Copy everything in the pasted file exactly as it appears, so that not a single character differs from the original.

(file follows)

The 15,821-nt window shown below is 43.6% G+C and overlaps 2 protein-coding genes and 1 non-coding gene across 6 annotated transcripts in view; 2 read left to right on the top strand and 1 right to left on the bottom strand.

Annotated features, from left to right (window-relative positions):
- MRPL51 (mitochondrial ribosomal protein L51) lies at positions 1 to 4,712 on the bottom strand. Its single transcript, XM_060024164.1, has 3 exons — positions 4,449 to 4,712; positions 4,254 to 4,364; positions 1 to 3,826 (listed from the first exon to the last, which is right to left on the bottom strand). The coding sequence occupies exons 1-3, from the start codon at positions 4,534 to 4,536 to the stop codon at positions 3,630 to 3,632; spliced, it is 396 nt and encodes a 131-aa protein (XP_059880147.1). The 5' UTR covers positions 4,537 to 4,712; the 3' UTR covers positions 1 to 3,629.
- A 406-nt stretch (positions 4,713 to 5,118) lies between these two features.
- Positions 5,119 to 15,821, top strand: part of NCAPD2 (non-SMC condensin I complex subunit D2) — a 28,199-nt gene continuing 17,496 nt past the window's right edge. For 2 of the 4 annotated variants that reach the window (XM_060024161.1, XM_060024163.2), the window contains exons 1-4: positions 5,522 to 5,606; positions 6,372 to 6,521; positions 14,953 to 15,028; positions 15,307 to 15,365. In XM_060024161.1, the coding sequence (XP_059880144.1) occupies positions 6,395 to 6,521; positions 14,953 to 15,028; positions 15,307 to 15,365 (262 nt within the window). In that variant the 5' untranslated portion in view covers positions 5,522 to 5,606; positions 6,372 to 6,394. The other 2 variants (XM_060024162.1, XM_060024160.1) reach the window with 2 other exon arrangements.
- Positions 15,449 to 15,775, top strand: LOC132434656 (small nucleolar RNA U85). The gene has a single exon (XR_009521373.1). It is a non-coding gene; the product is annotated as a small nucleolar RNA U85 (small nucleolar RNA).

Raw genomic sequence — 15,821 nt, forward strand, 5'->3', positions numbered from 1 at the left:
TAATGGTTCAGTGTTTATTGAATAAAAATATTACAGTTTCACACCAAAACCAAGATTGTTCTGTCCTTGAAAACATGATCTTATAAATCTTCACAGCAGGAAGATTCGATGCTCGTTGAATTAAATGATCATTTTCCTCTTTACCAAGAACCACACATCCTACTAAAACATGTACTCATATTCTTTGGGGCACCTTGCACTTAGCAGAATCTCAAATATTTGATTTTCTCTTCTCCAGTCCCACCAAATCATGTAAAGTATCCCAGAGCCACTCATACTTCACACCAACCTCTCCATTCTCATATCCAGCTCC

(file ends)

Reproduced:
The 15,821-nt window shown below is 43.6% G+C and overlaps 2 protein-coding genes and 1 non-coding gene across 6 annotated transcripts in view; 2 read left to right on the top strand and 1 right to left on the bottom strand.

Annotated features, from left to right (window-relative positions):
- MRPL51 (mitochondrial ribosomal protein L51) lies at positions 1 to 4,712 on the bottom strand. Its single transcript, XM_060024164.1, has 3 exons — positions 4,449 to 4,712; positions 4,254 to 4,364; positions 1 to 3,826 (listed from the first exon to the last, which is right to left on the bottom strand). The coding sequence occupies exons 1-3, from the start codon at positions 4,534 to 4,536 to the stop codon at positions 3,630 to 3,632; spliced, it is 396 nt and encodes a 131-aa protein (XP_059880147.1). The 5' UTR covers positions 4,537 to 4,712; the 3' UTR covers positions 1 to 3,629.
- A 406-nt stretch (positions 4,713 to 5,118) lies between these two features.
- Positions 5,119 to 15,821, top strand: part of NCAPD2 (non-SMC condensin I complex subunit D2) — a 28,199-nt gene continuing 17,496 nt past the window's right edge. For 2 of the 4 annotated variants that reach the window (XM_060024161.1, XM_060024163.2), the window contains exons 1-4: positions 5,522 to 5,606; positions 6,372 to 6,521; positions 14,953 to 15,028; positions 15,307 to 15,365. In XM_060024161.1, the coding sequence (XP_059880144.1) occupies positions 6,395 to 6,521; positions 14,953 to 15,028; positions 15,307 to 15,365 (262 nt within the window). In that variant the 5' untranslated portion in view covers positions 5,522 to 5,606; positions 6,372 to 6,394. The other 2 variants (XM_060024162.1, XM_060024160.1) reach the window with 2 other exon arrangements.
- Positions 15,449 to 15,775, top strand: LOC132434656 (small nucleolar RNA U85). The gene has a single exon (XR_009521373.1). It is a non-coding gene; the product is annotated as a small nucleolar RNA U85 (small nucleolar RNA).

Raw genomic sequence — 15,821 nt, forward strand, 5'->3', positions numbered from 1 at the left:
TAATGGTTCAGTGTTTATTGAATAAAAATATTACAGTTTCACACCAAAACCAAGATTGTTCTGTCCTTGAAAACATGATCTTATAAATCTTCACAGCAGGAAGATTCGATGCTCGTTGAATTAAATGATCATTTTCCTCTTTACCAAGAACCACACATCCTACTAAAACATGTACTCATATTCTTTGGGGCACCTTGCACTTAGCAGAATCTCAAATATTTGATTTTCTCTTCTCCAGTCCCACCAAATCATGTAAAGTATCCCAGAGCCACTCATACTTCACACCAACCTCTCCATTCTCATATCCAGCTCC